Sadly Joseph Stickney died in December of 1903. Carolyn inherited the grand hotel and became one of the richest women in America. Ten years later she married into French royalty and became known as “Princess Carolyn”.

According to our guide, Princess Carolyn became a bit “eccentric” which is code for rich girl gone crazy. She had a special table in the dinning room. Before entering she would see what the other ladies were wearing from her private balcony. If she felt outdone by a guest she would change, some evenings she changed a handful of times before sauntering down to her reserved table. Once the princess was seated, the dinning room doors were shut and no one was allowed to enter or leave until she departed. I heard this was the inspiration for the Eagles song “Hotel California” – I just made that up do not Google it.

In 1936 Carolyn died and the hotel went to her good-for-nothing nephew. Apparently he was a rich party boy without an ounce of sense in his head. The hotel was shuttered within six years. World War II didn’t do it any favors and the grand property fell into disrepair. By 1944 the hotel switched hands a couple of times and became a host to the delegates which formed the Bretton Woods System for financial trading against the US dollar (which eventually collapsed in 1971). Financial details, blah blah blah the real travesty was described to the tour attendees as the great white paint massacre.

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Prior to the global financial meeting of 1944, hundreds of painters were sent to the Mount Washington Hotel with 50 gallons of white paint per person. The instructions were simple yet profoundly idiotic, paint everything white. The painters dutifully and unmercifully followed their orders as they painted over mahogany columns and Tiffany glass windows with reckless abandon. In 2006, the property was acquired by Omni Hotels & Resorts which, has since poured millions of dollars into the restoring the property and adding some modern perks to keep it viable. It’s a gorgeous property.

Back to our family trip, on the second full day the men and kids went snowboarding (-5 f). The other mom and myself dutifully led our kids to snowboarding lessons like Sherpas. Then we spent the next 8 hours in a crowded frigid ski lodge on the lookout to see if we could spot our kids. How they managed to last that long in sub zero temperatures amazes me. We thought for sure they would be finished after lunch but those fools went outside again until 3pm. We continued our watch and plotted our next family trip, we are both vying for a Southern destination next year.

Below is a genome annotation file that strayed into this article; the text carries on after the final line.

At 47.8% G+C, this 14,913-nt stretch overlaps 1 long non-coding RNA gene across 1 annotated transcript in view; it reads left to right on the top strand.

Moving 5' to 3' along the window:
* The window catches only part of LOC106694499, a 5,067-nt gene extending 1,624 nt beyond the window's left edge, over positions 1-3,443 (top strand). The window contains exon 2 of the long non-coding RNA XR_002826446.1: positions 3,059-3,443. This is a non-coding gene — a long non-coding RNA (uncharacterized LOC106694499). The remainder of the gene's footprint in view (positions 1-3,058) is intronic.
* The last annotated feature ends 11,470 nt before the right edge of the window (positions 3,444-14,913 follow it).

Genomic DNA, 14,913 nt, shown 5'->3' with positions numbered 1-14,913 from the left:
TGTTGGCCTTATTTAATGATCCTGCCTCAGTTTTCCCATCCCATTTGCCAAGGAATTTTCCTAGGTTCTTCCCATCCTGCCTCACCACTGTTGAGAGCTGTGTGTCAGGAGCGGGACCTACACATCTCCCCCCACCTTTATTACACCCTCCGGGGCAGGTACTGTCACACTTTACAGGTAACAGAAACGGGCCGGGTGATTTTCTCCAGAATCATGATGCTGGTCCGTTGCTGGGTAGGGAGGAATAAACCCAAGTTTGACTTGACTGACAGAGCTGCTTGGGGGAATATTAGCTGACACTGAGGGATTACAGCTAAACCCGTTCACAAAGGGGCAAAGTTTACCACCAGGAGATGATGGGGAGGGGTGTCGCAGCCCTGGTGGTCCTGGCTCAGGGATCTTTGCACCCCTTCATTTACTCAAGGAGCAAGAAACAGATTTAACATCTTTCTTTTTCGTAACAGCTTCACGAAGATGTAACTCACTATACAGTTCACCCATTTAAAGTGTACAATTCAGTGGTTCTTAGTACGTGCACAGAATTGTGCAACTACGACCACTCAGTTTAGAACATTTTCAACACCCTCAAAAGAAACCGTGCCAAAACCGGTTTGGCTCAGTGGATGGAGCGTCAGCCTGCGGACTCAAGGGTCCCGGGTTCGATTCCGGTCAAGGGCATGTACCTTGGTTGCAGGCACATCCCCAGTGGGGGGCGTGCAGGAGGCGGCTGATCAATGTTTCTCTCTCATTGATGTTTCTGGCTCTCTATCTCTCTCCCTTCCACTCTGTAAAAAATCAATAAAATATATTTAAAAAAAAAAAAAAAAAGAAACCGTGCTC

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I’m pretty sure one of my kids is in this picture. Like 20% sure…nope those are strangers, sigh.

Some how they all made it off the mountain with all body parts intact and no frostbite. Moms breathed a sigh of relief and we all went back to the hotel for a final meal together. This time we ate in what was once Princess Carolyn’s private dinning room. Rumor has it that this area escaped the great white paint massacre because they simply ran out before they got to it. It was a great way to cap off the vacation at the hotel.

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Fun fact the red “Porters Chairs” use to line the hotel’s porch. The hooded top provides shelter from wind. These are replicas. The painting to the left is an impressionist style portrait of Princess Carolyn which she commissioned.

On the road early the next morning, OK 9:15ish that’s pretty good for us. I was up each day by 7am going up and down 192 steps to fetch coffee and breakfast staples. I would also sneak in a few minutes to drink my coffee and stare out the window, not a bad view. That is Mount Washington. The thickest white line is where the cog railway travels to and from the mountain peak. You can read about it here – http://thecog.com/cog_history.php

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You can see the reflection of a light fixture in this photo. Another fun fact is that Thomas Edison attended the Grand Opening to turn the lights on which he designed. On a personal note, I am solidly team Tesla.

Our trip home took a long 10 hours which included a nice lunch in Brattleboro, Vermont. I can recommend the New Englandah at the Whetstone Brewery, the clam chowdah also got rave reviews. The only downer was the state of Connecticut. For some reason they can’t get their sh* together in the traffic department.

I have never traveled through Connecticut without hitting some type of clusterf*ck on the highways. On the way to New Hampshire we encountered several slowdowns due to accidents and rubbernecking, all in Connecticut. On the way back we experienced something really special.